Try, try and try again

Updated: 2016-01-22 08:12

By Sun Xiaochen(China Daily)

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Rugby was introduced to China by Cao Xihuang, a professor at CAU, who had seen the game while on a visit to Japan. He decided to bring the game to China with the help of a Japanese colleague. The country's first rugby team was formed with 32 specially selected CAU students in December 1990.

Zhang, who now works as a physical education teacher and also coaches the CAU varsity team, said grabbing the attention of the younger generation will be the key to success: "The sport should return to where it started in China. There is no shortcut to becoming a world power without a solid youth foundation."

Zhang, who has overseas experience after playing for Sunny bank Rugby Football Club in Queensland, Australia, in the early years of the century, is fully aware of the importance of capturing the imaginations of children.

In July, along with his wife Jin Mengwei, the 41-year-old set up a youth camp, based at CAU, to offer students from nearby primary schools training in sevens rugby. Now, 24 students have signed up for the program, which sees them split into two classes that practice for 90 minutes a week under the guidance of the CAU's coaching crew.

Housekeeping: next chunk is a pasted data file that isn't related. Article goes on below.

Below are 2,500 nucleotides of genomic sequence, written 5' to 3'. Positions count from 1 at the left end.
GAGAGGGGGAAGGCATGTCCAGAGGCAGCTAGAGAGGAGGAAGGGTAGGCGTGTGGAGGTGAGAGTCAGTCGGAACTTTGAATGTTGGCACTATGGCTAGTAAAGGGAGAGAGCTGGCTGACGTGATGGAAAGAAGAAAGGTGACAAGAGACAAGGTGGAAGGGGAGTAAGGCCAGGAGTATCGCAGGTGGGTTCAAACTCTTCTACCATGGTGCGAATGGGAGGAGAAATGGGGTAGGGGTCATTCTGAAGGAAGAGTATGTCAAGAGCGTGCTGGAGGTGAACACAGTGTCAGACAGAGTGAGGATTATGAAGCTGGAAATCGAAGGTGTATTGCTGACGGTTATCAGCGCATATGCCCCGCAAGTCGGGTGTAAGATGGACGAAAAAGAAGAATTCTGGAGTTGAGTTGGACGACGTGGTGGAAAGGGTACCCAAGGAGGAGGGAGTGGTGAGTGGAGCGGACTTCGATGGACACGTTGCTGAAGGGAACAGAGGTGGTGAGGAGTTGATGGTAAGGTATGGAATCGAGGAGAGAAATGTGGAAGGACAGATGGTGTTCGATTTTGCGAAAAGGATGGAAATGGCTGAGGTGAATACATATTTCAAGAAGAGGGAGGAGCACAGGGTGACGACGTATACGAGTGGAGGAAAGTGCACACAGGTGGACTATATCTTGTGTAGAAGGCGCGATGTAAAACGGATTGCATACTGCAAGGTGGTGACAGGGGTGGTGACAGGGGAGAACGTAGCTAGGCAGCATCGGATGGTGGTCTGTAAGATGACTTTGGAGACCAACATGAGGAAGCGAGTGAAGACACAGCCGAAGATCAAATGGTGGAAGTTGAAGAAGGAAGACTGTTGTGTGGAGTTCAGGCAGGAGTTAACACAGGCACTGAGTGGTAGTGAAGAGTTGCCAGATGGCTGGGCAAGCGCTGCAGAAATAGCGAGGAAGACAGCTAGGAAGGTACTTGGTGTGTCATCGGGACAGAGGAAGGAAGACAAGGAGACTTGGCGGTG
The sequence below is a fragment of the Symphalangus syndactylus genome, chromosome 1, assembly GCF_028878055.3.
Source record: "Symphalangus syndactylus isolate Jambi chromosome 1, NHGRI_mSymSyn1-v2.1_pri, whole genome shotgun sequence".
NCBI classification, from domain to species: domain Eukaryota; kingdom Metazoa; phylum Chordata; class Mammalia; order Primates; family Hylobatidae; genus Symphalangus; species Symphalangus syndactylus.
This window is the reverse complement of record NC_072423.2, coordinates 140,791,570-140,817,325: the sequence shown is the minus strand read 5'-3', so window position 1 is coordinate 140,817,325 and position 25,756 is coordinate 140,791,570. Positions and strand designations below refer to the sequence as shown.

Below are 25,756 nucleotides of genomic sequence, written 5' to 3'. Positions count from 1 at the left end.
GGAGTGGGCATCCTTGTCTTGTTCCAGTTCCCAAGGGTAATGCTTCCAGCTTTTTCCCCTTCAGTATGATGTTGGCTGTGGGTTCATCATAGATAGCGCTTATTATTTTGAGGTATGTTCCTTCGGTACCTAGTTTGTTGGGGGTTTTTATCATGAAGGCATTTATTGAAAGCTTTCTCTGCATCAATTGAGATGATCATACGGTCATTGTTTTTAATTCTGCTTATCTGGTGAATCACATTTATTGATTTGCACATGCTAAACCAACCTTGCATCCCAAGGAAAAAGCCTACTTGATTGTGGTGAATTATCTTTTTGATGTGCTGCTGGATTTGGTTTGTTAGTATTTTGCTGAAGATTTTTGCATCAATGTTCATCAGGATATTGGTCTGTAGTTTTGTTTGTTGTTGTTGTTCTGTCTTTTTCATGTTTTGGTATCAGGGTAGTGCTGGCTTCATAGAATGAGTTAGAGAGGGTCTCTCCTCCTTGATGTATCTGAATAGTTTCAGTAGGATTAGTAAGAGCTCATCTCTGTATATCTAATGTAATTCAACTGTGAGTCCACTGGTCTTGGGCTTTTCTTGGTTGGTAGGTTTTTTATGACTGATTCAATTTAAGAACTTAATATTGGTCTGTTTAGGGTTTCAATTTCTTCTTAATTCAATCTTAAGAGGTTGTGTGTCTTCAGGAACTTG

Jin said some parents were so concerned that they even demanded the coaches shoot footage of full sessions to prove that rugby training wouldn't pose a physical risk to their children.

"The biggest challenge is the strong perception among parents and school principals generally that rugby is a dangerous game, even at the junior level, which features the safer touch version and uses protective gear," she added.

Youth participation

The promotion of youth rugby took off earlier in China's eastern coastal cities, such as Shanghai and Qingdao, Shandong province, where the influence of foreign cultures runs deeper, than in Beijing.

The Sharks Rugby Football Club in Qingdao has hired Daniel Wards, a youth rugby trainer from New Zealand, the game's global superpower, to coach juniors from 10 local schools where touch rugby has been introduced.

"They are really enthusiastic about the sport. For me, it's pretty easy to coach them because they want to learn new things all the time," said Wards, who visits different schools every day to coach students.

"This game (touch rugby) is great because everyone can play, including girls. It's quite simple (in terms of the rules) and without much physical challenge, so it's a great way to introduce rugby to the country."

Wang Xiaokun, director of the Qingdao Rugby Football Association, said the association has been organizing regional school tournaments since 2010, and now runs a 10-team amateur league.